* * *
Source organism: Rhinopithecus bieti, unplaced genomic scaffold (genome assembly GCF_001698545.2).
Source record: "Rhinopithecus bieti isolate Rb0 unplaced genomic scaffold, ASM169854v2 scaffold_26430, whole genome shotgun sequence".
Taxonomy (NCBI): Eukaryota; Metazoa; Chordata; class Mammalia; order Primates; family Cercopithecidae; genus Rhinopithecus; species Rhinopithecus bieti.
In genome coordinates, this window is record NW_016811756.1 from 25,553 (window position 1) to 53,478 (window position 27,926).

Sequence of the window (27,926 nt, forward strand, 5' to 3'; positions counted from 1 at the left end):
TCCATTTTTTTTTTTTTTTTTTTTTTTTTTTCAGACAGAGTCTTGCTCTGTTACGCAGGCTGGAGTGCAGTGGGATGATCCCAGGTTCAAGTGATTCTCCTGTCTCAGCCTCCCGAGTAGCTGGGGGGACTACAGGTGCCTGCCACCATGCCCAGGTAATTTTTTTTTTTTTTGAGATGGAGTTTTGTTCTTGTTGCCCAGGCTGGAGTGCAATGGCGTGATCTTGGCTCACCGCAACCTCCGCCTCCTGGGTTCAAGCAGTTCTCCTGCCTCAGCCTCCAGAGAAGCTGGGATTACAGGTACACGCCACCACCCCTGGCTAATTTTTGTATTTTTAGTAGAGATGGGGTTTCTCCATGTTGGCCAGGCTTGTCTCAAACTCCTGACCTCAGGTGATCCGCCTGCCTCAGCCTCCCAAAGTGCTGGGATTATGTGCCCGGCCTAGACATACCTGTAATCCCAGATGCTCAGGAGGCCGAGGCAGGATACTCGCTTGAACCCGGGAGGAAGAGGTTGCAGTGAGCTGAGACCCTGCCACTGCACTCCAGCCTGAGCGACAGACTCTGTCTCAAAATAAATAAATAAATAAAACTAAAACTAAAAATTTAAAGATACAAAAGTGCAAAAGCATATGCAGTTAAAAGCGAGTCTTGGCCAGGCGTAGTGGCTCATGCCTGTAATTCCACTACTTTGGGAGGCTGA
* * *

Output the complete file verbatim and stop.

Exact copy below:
Source organism: Rhinopithecus bieti, unplaced genomic scaffold (genome assembly GCF_001698545.2).
Source record: "Rhinopithecus bieti isolate Rb0 unplaced genomic scaffold, ASM169854v2 scaffold_26430, whole genome shotgun sequence".
Taxonomy (NCBI): Eukaryota; Metazoa; Chordata; class Mammalia; order Primates; family Cercopithecidae; genus Rhinopithecus; species Rhinopithecus bieti.
In genome coordinates, this window is record NW_016811756.1 from 25,553 (window position 1) to 53,478 (window position 27,926).

Sequence of the window (27,926 nt, forward strand, 5' to 3'; positions counted from 1 at the left end):
TCCATTTTTTTTTTTTTTTTTTTTTTTTTTTCAGACAGAGTCTTGCTCTGTTACGCAGGCTGGAGTGCAGTGGGATGATCCCAGGTTCAAGTGATTCTCCTGTCTCAGCCTCCCGAGTAGCTGGGGGGACTACAGGTGCCTGCCACCATGCCCAGGTAATTTTTTTTTTTTTTGAGATGGAGTTTTGTTCTTGTTGCCCAGGCTGGAGTGCAATGGCGTGATCTTGGCTCACCGCAACCTCCGCCTCCTGGGTTCAAGCAGTTCTCCTGCCTCAGCCTCCAGAGAAGCTGGGATTACAGGTACACGCCACCACCCCTGGCTAATTTTTGTATTTTTAGTAGAGATGGGGTTTCTCCATGTTGGCCAGGCTTGTCTCAAACTCCTGACCTCAGGTGATCCGCCTGCCTCAGCCTCCCAAAGTGCTGGGATTATGTGCCCGGCCTAGACATACCTGTAATCCCAGATGCTCAGGAGGCCGAGGCAGGATACTCGCTTGAACCCGGGAGGAAGAGGTTGCAGTGAGCTGAGACCCTGCCACTGCACTCCAGCCTGAGCGACAGACTCTGTCTCAAAATAAATAAATAAATAAAACTAAAACTAAAAATTTAAAGATACAAAAGTGCAAAAGCATATGCAGTTAAAAGCGAGTCTTGGCCAGGCGTAGTGGCTCATGCCTGTAATTCCACTACTTTGGGAGGCTGA